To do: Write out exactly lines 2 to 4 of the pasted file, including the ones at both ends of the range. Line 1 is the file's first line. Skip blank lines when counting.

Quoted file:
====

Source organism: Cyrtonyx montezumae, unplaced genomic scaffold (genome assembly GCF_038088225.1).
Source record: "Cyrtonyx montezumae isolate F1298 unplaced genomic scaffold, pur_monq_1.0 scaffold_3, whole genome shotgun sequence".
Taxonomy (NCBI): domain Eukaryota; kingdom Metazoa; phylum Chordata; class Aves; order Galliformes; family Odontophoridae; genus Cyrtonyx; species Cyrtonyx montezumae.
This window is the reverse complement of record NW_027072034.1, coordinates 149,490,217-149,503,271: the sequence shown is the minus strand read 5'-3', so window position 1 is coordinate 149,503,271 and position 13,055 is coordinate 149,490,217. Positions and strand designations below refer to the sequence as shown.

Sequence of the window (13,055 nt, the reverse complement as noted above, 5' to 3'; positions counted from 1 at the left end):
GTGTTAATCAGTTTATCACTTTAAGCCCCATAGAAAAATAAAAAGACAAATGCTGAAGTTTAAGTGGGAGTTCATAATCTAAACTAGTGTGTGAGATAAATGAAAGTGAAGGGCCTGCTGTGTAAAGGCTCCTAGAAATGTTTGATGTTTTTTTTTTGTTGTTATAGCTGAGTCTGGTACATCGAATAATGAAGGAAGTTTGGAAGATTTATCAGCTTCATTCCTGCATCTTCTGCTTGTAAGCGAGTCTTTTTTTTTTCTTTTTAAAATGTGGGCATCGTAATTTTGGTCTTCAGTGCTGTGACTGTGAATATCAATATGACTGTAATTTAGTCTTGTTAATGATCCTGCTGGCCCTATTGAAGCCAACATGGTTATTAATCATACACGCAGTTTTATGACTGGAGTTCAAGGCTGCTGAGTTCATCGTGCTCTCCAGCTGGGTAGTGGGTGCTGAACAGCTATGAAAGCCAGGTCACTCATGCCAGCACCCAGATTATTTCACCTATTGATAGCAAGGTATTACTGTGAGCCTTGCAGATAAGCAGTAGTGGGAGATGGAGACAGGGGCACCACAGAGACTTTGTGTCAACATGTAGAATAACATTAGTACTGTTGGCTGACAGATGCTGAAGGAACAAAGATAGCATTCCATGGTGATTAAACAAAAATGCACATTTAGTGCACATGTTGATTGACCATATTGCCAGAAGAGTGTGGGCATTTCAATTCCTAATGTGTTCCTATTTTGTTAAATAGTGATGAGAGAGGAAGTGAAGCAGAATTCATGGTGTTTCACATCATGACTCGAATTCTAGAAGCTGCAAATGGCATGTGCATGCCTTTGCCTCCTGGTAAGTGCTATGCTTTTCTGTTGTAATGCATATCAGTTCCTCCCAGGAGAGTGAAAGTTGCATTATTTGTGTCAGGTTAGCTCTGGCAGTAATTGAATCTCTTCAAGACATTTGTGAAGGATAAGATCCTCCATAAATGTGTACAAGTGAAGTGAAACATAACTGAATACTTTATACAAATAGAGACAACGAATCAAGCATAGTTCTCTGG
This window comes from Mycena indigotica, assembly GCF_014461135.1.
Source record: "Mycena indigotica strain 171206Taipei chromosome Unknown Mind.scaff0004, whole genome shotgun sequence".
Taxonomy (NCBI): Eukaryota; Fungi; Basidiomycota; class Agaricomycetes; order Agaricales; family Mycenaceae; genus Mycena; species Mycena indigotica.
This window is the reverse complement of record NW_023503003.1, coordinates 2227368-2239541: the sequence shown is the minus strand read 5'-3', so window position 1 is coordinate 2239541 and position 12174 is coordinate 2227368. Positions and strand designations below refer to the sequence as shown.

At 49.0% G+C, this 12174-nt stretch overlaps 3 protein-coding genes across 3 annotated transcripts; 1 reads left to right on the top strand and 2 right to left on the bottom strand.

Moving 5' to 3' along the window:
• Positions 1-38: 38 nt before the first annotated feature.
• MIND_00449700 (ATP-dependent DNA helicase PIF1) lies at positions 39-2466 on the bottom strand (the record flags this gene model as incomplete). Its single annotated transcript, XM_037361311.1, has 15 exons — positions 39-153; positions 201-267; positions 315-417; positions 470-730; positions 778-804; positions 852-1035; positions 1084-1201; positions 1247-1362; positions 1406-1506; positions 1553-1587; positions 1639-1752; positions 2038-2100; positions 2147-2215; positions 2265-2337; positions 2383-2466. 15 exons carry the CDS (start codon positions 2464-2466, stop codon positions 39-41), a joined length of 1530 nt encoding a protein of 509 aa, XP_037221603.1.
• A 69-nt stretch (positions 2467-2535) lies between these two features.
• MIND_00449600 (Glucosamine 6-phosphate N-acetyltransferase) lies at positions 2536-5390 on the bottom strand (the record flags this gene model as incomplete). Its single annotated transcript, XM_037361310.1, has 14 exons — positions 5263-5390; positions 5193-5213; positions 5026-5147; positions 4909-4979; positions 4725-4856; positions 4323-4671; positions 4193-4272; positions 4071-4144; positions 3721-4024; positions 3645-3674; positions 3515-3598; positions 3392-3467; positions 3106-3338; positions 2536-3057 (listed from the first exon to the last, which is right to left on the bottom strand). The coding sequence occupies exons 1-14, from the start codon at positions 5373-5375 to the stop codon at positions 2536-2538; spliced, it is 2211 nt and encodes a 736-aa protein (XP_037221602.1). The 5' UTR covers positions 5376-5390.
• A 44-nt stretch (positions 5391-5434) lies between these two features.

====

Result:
Source record: "Cyrtonyx montezumae isolate F1298 unplaced genomic scaffold, pur_monq_1.0 scaffold_3, whole genome shotgun sequence".
Taxonomy (NCBI): domain Eukaryota; kingdom Metazoa; phylum Chordata; class Aves; order Galliformes; family Odontophoridae; genus Cyrtonyx; species Cyrtonyx montezumae.
This window is the reverse complement of record NW_027072034.1, coordinates 149,490,217-149,503,271: the sequence shown is the minus strand read 5'-3', so window position 1 is coordinate 149,503,271 and position 13,055 is coordinate 149,490,217. Positions and strand designations below refer to the sequence as shown.